I'm taking a road trip up the coast to San Francisco with my boyfriend who lives in DC. Professor Jericho Brown, English

Going to my hometown, San Luis Obispo, CA. Although it is on California’s central coast, I can fly to New York and ½ way back in the amount of time it will take me to just get there on Thanksgiving weekend. That’s not even counting the drive back to San Diego. Professor Noelle Norton, Political Science and International Relations

I head home to San Francisco where my brother and I will celebrate Thanksgiving a minimum of three times. Once with my mom and her friends. They've known each other since High School. A second Thanksgiving is celebrated with my father and his wife, and my stepsister. A third Thanksgiving is celebrated at the bar that they own where all the regulars try to buy me drinks until they realize I'm the owner's daughter - and instead want me to buy them drinks. Finally - the wildcard is that if my dad's second wife is in town - my brother and I will celebrate a 4th Thanksgiving with our bonus family the Purcell's. Professor Belinda Lum, Sociology

My entire family is coming down here to San Diego to celebrate Thanksgiving this year. Whenever I host Thanksgiving, I make my family participate in a Turkey Trot fundraiser for a charitable organization. This year, we'll be running (and walking) in the Father Joe's Thanksgiving 5K in Balboa Park, which provides food and housing for disadvantaged locals in the San Diego area. After we run, we eat! As a participant in this year's Resident Faculty Program, I'll be cooking the whole Thanksgiving feast for my entire extended family...in the residence halls! My parents are flying down from Northern California, my grandfather is driving down from the mountains, and the rest of the family is coming from various locations throughout Southern California. If you see me over the holiday, though, don't ask for any leftovers...I guard my food like a bulldog! Professor Jonathan Bowman, Communication Studies

I plan to stay in San Diego, celebrate with friends and my partner. My family is on East Coast, and too far to travel for just a few days. Professor Lori Watson, Philosophy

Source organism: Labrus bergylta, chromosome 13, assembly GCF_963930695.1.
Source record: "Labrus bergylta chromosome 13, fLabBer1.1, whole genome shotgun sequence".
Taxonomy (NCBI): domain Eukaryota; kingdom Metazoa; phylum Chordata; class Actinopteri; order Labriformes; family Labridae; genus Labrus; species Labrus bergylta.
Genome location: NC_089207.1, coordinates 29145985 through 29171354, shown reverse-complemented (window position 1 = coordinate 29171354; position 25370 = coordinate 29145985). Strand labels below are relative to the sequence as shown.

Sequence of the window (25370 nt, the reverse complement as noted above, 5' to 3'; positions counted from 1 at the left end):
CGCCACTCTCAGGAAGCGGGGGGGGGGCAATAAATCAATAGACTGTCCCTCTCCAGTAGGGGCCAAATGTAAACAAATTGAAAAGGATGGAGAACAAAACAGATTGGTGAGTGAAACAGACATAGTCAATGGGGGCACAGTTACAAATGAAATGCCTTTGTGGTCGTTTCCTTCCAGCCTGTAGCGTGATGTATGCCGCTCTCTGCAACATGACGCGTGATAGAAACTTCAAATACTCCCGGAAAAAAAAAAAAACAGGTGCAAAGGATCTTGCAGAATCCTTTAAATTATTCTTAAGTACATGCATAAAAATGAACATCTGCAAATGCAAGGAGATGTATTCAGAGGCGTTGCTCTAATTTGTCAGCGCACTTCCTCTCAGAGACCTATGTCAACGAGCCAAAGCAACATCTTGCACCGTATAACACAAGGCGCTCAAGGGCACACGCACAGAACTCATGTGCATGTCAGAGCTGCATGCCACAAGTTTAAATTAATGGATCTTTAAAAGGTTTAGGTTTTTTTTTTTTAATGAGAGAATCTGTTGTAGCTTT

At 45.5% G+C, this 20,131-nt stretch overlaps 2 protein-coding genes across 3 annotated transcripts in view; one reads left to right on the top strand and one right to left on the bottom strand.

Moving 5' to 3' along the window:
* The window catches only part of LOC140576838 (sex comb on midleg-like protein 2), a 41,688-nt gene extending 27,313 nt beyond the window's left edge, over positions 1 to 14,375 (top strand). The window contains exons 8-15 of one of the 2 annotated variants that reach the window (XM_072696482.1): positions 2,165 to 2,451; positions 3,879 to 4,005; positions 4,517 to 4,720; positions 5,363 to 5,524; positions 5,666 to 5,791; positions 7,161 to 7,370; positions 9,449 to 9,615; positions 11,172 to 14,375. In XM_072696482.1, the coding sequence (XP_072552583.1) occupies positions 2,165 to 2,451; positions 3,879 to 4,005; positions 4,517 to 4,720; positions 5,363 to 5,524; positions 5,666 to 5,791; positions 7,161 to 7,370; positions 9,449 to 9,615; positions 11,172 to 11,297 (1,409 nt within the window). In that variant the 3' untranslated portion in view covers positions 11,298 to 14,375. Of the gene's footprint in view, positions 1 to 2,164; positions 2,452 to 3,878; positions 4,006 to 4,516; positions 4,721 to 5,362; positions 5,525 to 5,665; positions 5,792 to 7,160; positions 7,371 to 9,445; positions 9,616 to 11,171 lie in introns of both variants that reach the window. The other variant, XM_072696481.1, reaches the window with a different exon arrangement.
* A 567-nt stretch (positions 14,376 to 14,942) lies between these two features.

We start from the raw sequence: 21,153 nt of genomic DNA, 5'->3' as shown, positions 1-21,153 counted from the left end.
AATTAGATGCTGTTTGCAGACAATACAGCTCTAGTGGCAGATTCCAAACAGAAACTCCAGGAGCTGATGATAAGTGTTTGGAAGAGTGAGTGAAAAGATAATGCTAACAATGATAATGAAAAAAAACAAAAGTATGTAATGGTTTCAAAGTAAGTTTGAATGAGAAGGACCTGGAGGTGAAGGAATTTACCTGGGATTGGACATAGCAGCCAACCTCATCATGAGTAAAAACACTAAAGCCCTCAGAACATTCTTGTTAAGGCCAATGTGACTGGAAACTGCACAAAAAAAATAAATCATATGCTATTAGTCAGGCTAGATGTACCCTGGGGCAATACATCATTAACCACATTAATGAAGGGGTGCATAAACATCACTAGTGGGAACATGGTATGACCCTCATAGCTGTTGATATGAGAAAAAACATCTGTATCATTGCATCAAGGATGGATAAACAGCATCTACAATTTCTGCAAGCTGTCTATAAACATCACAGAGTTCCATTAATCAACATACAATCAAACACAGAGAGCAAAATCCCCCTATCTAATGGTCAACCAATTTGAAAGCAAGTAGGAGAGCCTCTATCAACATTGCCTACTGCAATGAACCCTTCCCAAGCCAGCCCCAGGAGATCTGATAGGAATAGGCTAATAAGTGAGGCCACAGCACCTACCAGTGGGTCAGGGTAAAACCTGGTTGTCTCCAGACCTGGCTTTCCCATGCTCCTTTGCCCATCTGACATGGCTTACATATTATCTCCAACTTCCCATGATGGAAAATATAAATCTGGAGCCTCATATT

We have a very traditional Thanksgiving Dinner with turkey, dressing, cranberries, potatoes, vegetables and three kinds of pie for dessert. Calories do not count. With various relatives the count ranges from 12 to 16. Professor Iris Engstrand, History

This year, we head far away to my parent's house in Linda Vista, where we will celebrate the harvest with my parents, grandparents, my brother who is a Park Ranger at Cabrillo National Monument, my sister and her family, and of course my lovely wife and our two daughters Lucia and Ida Frances. Professor Esteban del Rio, Communication Studies

I will be celebrating with family friends at Big Bear Lake. Professor Sue Lowery, Biology

Lee Ann, Scott (our son), and I travel to Santa Barbara and spend Thanksgiving weekend at a local hotel. We take along our own Thanksgiving dinner and prepare it in the kitchenette in our hotel suite. Professor Jim Gump, History

What is your favorite Thanksgiving food?

There always seems to be a push and pull between tradition and familiarity versus experimentation with new dishes and recipes. We largely do things quite traditionally, and sometimes toy a bit with the turkey dressing or side dishes...but still being careful not to deprive my wife of her creamed corn or my sister of her spinach casserole, dishes that have entered the pantheon of thanksgiving mainstays. Professor Mike Mayer, Biology

My favorite food at Thanksgiving is the turkey, gravy and mashed potatoes - no doubt. Professor Mike Williams, Political Science and International Relations

I'll be missing my mother's pecan pie. Professor Jericho Brown, English

I made a mushroom ragout last year – which I loved! It was the best “gravy” type topping I have ever tried. Professor Noelle Norton, Political Science and International Relations

My favorite food - is the Asian Style turkey we have. My uncle cooks the turkey on the BBQ and uses a ginger, sake, and soy sauce marinade. My dad buys his from Chinatown where it spent many hours on the rotisserie. Professor Belinda Lum, Sociology

Without a doubt, my two favorite foods are sweet potatoes and any kind of a savory sage or rosemary stuffing! I really like toasted marshmallows on my sweet potatoes, as they add a great little crunch. And, the stuffing needs to be chunky with a lot of different textures to interest me; particularly, I like it when it has fresh herbs, chunks of green apple, and dried cranberries mixed in with the traditional fare. Professor Jonathan Bowman, Communication Studies

Favorite food: Tofurky. I have a completely vegetarian T-day. Professor Lori Watson, Philosophy

We usually have traditional faire made by my grandparents. My grandmother makes some great stuffing, perhaps informed by her Oklahoma roots. My grandfather was a Navy cook for 25 years, and can make a fine turkey and gravy. My favorite food, however, will be the pumpkin pie made from scratch (and a pumpkin) by my wife, Alicia. Professor Esteban del Rio, Communication Studies

Preacher Potatoes (sweet potato casserole flavored with bourbon - yes there’s a story that goes with the name). The recipe is from a small town Georgia community cookbook. After a fiery anti-liquor sermon, the minister had lunch with a family from the church. On the menu that day was the woman’s bourbon laced sweet potato casserole. He was so intrigued by the delicious flavor that he asked what was the unusual spice in the sweet potatoes. The church lady exercised her Southern charm and with a smile wisely proclaimed it a family secret. Professor Sue Lowery, Biology

Turkey, dressing, cranberries, brussels sprouts, crescent rolls, Pinot Noir, and pumpkin pie. Professor Jim Gump, History